Tag: carbon

A better carbon trap will take greenhouse gases out of the air and put them to use

A Better Carbon Trap Will Take Greenhouse Gases Out of the Air and Put Them To Use
Credit: Rensselaer Polytechnic Institute

Carbon capture technologies play a critical role in reducing greenhouse gas emissions from power plants and factories, while harnessing carbon dioxide (CO2) for other energy production.


With the support of a grant from the Department of Energy, Miao Yu, the Priti and Mukesh Chatter ’82 Career Development Chair of Chemical and Biological Engineering at Rensselaer Polytechnic Institute, will develop a novel porous material capable of capturing even very small concentrations of CO2 in the air and collecting the gas for further use

This challenge is more nuanced than it may sound. Yu and his team will use amine molecules to trap the CO2, but the bond formed during that chemical reaction must be broken so that the gas can be gathered. And in order to do that, the material has to be heated. The problem, Yu said, is that when the

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Investors urge heavy carbon emitters to set science-based reduction targets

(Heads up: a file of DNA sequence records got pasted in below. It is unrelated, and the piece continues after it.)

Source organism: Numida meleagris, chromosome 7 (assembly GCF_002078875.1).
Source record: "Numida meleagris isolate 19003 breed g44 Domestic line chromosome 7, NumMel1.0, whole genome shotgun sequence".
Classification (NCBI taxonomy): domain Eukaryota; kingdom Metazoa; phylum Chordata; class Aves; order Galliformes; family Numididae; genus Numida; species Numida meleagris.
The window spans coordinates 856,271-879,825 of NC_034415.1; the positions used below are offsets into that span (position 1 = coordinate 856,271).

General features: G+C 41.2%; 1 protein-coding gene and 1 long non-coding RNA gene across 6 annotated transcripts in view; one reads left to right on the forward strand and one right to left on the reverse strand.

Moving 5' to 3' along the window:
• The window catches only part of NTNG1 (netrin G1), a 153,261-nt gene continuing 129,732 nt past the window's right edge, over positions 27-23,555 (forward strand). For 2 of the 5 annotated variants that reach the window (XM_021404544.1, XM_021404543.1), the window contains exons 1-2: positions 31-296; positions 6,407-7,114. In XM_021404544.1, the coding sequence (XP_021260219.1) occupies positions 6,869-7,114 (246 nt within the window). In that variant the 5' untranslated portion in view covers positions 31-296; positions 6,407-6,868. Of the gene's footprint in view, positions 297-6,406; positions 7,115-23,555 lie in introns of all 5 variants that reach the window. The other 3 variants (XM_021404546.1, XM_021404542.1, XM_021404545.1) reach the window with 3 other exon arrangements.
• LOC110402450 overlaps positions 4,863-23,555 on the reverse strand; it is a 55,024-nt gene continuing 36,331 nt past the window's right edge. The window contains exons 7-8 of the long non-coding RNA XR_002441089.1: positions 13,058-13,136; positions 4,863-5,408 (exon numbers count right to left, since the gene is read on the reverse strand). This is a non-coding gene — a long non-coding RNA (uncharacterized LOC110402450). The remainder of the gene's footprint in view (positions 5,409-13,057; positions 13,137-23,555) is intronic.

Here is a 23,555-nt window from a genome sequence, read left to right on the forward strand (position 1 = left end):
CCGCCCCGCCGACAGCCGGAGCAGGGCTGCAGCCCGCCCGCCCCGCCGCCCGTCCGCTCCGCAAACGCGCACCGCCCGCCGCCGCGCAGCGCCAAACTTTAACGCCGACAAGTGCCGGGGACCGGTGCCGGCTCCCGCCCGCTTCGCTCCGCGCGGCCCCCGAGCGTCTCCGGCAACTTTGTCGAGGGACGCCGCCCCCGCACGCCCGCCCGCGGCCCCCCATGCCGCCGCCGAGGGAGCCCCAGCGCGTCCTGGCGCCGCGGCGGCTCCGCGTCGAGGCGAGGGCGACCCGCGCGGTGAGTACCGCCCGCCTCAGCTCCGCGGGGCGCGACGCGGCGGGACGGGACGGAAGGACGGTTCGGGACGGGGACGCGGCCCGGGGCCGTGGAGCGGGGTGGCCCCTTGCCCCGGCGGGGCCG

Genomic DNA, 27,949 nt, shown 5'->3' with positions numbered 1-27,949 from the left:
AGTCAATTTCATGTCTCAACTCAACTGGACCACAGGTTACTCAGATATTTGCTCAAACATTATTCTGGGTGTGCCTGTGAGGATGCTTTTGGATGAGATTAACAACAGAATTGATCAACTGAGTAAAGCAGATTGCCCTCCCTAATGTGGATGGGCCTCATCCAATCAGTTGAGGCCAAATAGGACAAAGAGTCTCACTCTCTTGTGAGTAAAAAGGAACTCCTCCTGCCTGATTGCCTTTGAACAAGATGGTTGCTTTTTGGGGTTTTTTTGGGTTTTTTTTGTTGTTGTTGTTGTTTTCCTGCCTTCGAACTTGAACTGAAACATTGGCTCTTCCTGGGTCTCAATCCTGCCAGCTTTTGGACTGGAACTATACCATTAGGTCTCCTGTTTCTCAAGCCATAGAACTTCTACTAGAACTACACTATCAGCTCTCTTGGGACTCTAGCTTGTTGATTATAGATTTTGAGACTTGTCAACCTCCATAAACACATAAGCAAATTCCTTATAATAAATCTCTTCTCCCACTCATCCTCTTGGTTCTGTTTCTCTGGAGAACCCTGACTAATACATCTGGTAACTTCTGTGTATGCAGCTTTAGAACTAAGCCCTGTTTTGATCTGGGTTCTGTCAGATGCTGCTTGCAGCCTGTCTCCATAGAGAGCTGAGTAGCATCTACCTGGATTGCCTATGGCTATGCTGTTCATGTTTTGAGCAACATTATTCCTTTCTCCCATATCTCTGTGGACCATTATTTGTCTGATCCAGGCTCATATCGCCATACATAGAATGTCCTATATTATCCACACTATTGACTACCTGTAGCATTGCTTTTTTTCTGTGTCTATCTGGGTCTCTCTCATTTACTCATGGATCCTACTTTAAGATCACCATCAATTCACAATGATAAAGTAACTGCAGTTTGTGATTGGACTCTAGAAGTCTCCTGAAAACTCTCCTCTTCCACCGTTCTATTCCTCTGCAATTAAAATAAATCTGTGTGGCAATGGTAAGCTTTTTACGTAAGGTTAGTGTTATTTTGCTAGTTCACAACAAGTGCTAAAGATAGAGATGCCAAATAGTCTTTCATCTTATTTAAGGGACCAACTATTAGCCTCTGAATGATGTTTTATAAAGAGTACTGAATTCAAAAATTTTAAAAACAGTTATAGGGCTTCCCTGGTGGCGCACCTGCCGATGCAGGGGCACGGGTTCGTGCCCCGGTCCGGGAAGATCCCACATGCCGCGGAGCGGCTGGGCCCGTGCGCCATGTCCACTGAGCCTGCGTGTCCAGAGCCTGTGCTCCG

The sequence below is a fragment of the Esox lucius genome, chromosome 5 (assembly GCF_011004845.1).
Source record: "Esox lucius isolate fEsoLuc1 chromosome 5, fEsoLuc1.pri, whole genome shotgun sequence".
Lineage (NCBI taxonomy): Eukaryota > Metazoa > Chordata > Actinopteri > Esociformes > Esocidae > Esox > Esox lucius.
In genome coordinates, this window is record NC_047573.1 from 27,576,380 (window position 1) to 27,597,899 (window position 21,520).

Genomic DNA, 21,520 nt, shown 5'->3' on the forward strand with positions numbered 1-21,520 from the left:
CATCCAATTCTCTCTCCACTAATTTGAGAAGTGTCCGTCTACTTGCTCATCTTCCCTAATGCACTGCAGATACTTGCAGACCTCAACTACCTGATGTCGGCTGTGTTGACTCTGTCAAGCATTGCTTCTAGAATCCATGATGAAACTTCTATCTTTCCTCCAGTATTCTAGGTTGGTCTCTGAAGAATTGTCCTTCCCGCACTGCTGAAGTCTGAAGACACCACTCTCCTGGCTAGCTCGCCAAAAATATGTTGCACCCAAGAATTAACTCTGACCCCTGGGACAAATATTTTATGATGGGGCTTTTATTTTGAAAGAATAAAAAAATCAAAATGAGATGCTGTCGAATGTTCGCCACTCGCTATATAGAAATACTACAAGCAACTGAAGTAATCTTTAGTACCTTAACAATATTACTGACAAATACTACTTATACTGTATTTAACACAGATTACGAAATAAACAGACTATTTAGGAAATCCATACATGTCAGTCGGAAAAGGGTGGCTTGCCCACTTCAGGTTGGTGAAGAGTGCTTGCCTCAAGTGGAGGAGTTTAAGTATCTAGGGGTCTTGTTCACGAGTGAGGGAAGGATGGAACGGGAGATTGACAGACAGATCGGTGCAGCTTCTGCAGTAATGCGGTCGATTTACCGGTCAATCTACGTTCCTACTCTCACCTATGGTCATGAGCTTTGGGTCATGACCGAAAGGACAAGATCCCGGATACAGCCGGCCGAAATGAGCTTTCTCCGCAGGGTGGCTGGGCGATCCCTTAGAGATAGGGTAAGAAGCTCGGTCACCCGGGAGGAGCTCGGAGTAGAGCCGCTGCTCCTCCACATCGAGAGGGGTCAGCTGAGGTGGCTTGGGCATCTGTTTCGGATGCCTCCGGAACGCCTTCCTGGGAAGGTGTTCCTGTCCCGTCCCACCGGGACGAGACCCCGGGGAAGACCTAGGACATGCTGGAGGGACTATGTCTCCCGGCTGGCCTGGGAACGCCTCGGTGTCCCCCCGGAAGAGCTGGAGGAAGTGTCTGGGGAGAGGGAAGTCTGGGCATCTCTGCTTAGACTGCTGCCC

FILE PHOTO: Cracked earth marks a dried-up area near a wind turbine used to generate electricity at a wind farm in Guazhou, 950km (590 miles) northwest of Lanzhou, Gansu Province September 15, 2013. REUTERS/Carlos Barria/File Photo

LONDON (Reuters) – Investors managing around $20 trillion in assets on Tuesday called on the heaviest corporate emitters of greenhouse gases to set science-based targets on the way to net zero carbon emissions by mid-century.

AXA Group and Nikko Asset Management Co are among 137 investors urging 1,800 companies responsible for a quarter of global emissions to act, coordinated by non-profit group CDP.

While more companies are pledging their support for the 2015 Paris agreement on climate change, aiming to be carbon neutral by 2050, not all have been clear about how they will get there.

To help limit global warming to no more than 1.5 degrees Celsius above pre-industrial norms by 2050, companies

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Carbon tech, plastics recycling could slash greenhouse gas emissions in Houston

Oil and gas carbon capture technology and plastics recycling facilities could reduce industrial emissions of carbon dioxide, a greenhouse gas, by 44 percent in the Houston region, according to a new emissions analysis.



a factory under a cloudy sky: Shell Deer Park Refinery on Thursday, March 29, 2018, in Deer Park, Texas.


© Elizabeth Conley, Chronicle / Houston Chronicle

Shell Deer Park Refinery on Thursday, March 29, 2018, in Deer Park, Texas.


The report, produced by the University of Houston and the Center for Houston’s Future, a local think tank, found that technology used in the oil and gas sector to capture, use and store carbon dioxide, combined with advanced plastics recycling, could reduce the global warming emissions in Houston’s industrial sector by 22 million metric tons per year.